I mentioned in a previous post that this trip is fulfilling a multicultural credit for me, so I’m supposed to be paying attention to multicultural issues as I travel through the Holy Land. Upon arrival, I eagerly kept my eyes peeled for living witnesses to the understanding I was slowly building through written accounts of the situation in Israel/Palestine. But we were around the Sea of Galilee, which isn’t exactly a hotbed of conflict. The first time I started to get a sense of the magnitude of the pain associated with this conflict was when we ventured into the Golan Heights to see sites north of the Sea of Galilee. Here our tour guide, who had been rather vague on politics before, presented a very sympathetic portrait of the plight of the former Syrians still trying to live in the area. And, too, there were the sights: a tank covered in graffiti that said “Make art, not war.” The overlook encompassing the UN peacekeeping base and the Syrian border. The abandoned Israeli bunker we could walk through at Tel Dan.
The day after that we went to Sepphoris, and one of our paths led through this thicket of cacti. There was a fence meant to hold the cacti off of the innocent tourists, and that stuff grew right up to the fence, and some of it was trying to grow through.
That picture stuck in my head all through the next day, as we passed into the West Bank. I didn’t have a fully developed concept of what exactly the Israeli settlements in the Palestinian territories were like until we started passing them: neat white suburban homes with red tiled roofs clustered in islands surrounded by Palestinian homes. It was easy to tell them apart. For one, there was the obvious economic disparity. For another, there were the fences that surrounded Israel settlements.
Those fences are part of a barrier, two-thirds of which had been constructed by 2007 when funding ran out. It’s meant to run the entire length of the Israel-Palestine border. In most places it’s an electrified wire or chain link barrier. Around cities, it’s a 25-foot high solid wall. If the magi had tried to get to Bethlehem today, they’d have had to have sought it via an Israeli checkpoint.
Where there are Israeli settlements on Palestinian land, the barrier cuts in to form a corridor connecting the settlement to the rest of Israel. The fact that this cuts off some land that Palestinians claim, not only infringing on Palestinian territory but making travel incredibly difficult and breaking up communities, understandably angers and frustrates Palestinians. To them, settlements are proof that Israel hasn’t given up designs of taking over Palestine.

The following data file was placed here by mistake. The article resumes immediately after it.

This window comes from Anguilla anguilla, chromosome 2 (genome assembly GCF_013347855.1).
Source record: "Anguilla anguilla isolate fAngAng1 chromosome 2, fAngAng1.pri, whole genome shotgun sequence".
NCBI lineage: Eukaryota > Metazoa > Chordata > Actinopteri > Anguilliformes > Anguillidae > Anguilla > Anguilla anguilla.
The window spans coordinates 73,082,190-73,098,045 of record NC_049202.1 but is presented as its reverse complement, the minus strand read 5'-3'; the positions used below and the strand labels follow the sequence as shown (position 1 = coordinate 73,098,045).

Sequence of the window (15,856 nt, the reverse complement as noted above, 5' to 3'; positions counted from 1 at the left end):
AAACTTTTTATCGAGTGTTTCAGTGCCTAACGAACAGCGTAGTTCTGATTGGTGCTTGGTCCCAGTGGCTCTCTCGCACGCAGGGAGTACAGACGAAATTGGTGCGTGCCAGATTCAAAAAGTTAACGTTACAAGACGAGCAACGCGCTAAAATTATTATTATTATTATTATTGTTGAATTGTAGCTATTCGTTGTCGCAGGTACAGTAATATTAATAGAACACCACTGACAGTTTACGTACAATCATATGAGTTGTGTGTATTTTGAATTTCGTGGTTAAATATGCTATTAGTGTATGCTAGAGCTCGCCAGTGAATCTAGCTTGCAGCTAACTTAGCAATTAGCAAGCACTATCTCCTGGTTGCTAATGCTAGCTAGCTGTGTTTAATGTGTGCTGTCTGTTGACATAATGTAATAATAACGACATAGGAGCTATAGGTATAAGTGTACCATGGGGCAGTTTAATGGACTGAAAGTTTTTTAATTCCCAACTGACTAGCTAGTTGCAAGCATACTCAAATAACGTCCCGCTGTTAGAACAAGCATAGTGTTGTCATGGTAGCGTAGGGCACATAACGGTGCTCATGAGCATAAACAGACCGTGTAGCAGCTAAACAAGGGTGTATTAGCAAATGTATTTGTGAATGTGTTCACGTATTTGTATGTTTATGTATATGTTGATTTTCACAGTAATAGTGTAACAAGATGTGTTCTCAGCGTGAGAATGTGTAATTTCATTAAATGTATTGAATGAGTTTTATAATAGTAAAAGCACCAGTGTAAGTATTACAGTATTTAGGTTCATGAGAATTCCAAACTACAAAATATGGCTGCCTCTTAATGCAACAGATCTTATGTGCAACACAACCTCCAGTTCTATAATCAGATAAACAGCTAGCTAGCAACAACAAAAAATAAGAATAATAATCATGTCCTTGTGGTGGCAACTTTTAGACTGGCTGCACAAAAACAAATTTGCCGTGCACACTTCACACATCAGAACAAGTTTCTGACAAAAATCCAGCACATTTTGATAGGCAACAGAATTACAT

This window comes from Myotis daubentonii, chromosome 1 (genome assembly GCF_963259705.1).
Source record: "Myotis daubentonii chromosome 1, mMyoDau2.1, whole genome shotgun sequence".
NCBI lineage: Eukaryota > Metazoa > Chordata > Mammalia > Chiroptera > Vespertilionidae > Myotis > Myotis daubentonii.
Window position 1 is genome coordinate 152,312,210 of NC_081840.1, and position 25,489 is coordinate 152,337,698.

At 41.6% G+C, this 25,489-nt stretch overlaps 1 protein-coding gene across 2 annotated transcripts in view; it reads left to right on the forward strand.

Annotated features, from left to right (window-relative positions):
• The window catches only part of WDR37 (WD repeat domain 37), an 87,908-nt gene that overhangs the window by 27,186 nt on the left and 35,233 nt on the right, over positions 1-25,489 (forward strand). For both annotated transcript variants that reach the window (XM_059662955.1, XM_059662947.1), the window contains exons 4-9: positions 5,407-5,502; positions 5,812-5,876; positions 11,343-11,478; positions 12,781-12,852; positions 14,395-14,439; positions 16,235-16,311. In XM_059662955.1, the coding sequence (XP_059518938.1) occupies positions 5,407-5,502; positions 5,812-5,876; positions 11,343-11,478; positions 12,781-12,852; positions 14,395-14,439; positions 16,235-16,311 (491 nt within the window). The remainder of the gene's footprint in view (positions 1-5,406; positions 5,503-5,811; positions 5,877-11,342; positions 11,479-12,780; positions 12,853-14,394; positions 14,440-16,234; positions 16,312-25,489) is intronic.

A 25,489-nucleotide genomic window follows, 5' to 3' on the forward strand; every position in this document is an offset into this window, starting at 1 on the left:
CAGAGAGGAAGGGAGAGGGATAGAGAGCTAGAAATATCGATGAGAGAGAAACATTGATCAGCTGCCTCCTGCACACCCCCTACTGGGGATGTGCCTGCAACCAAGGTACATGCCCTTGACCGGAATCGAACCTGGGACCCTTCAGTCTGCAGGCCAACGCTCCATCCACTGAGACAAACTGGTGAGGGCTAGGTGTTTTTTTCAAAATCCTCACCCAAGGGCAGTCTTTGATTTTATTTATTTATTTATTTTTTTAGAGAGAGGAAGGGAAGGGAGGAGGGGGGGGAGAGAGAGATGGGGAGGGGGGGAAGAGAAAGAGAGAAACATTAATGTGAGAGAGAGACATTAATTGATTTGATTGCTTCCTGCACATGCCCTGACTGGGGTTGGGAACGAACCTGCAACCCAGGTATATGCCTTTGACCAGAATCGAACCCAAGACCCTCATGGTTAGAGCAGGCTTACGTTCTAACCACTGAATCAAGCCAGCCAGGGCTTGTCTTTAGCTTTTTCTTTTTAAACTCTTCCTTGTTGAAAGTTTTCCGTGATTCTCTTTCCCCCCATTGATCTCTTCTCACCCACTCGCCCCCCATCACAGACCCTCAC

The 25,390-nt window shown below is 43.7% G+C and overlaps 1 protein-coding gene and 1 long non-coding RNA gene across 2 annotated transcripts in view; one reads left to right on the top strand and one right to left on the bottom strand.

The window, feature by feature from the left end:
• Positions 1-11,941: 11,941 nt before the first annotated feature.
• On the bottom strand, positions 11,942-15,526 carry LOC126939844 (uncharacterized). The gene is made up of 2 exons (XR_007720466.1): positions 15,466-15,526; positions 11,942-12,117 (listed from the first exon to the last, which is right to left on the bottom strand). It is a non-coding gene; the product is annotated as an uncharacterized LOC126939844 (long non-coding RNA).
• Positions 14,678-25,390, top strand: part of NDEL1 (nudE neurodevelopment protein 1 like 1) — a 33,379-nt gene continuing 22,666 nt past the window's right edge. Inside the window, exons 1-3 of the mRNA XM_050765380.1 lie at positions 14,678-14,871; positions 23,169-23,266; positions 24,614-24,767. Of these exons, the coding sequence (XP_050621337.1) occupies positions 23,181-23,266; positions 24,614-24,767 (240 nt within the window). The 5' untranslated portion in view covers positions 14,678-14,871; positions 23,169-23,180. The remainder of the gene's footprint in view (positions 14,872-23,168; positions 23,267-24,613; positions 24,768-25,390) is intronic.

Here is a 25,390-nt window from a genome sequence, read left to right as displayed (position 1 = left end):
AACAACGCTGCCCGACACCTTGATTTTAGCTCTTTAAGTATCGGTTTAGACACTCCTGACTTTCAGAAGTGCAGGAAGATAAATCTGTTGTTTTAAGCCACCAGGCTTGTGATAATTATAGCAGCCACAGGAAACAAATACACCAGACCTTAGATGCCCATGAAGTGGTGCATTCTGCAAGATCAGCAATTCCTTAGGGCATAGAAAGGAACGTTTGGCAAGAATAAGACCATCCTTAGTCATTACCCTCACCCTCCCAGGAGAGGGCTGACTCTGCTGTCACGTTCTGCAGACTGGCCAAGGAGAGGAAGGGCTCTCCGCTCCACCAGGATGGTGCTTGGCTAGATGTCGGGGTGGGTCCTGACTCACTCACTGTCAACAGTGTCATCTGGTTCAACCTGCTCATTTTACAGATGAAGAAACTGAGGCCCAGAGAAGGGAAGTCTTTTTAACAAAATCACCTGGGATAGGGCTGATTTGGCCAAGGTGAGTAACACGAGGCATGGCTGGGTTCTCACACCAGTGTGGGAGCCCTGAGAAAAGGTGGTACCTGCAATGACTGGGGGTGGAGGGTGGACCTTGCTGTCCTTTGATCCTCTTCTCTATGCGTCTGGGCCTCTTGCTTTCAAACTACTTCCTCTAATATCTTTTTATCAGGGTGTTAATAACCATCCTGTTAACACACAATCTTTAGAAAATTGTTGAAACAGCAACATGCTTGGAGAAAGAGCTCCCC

Why are the settlements there in the first place? Some were built right after Israel took over the West Bank and Palestine in 1967, rebuilding Israeli settlements that had been there before 1948, or occupying strategic positions like the Golan Heights. Others were built later, by ideologically driven Jews frustrated by the more moderate Labor government, who felt that it was their religious duty to resettle the land. Still more were built after a new political party, Likkud, came to power in the late seventies and encouraged such settlements. And in the 1980s, the government started subsidizing “bedroom communities” near Jerusalem and Tel Aviv, just across the line in the West Bank. Even in the 90s, when the government froze settlement building, the settlements kept growing as people had families. In 2010, in the West Bank alone (not including the settlements around the municipality of Jerusalem), there were 296,000 Jews living in settlements.
Why do Israelis hesitate to negotiate an evacuation, like they did in Gaza in 2005? I don’t know that I fully understand that yet, but there are plenty of theories. Palestinian territories include historically and religiously important sites, including Jerusalem, Hebron, and Bethlehem, and when you found your nation on a religious identity, maintaining access to religious sites is a pretty high priority. Also, the Jewish settlements are already a fact on the ground, and in the conflict between Israel and Palestine, facts on the ground count for a lot. (This explains the Green Line, which is based on 1948 boundaries that everyone agreed at the time they were made wouldn’t be officially real.) Israelis also have a really bad taste in their mouth after the 2005 evacuation from Gaza and the 2000 evacuation from southern Lebanon, both of which preceded a sharp rise in attacks from Hamas and Hizballah.
Getting the Israeli settlements on the right side of the line, possibly in some kind of land swap deal (though some evacuation would be necessary), has been on the agenda every time Palestinians and Israelis have come together to negotiate since the Clinton administration, but no tangible progress has been made. Figuring out what happens with the Israeli settlements going to be a huge and unavoidable stop on the path to peace. Until it’s dealt with, we’re all just sort of stuck in the fence.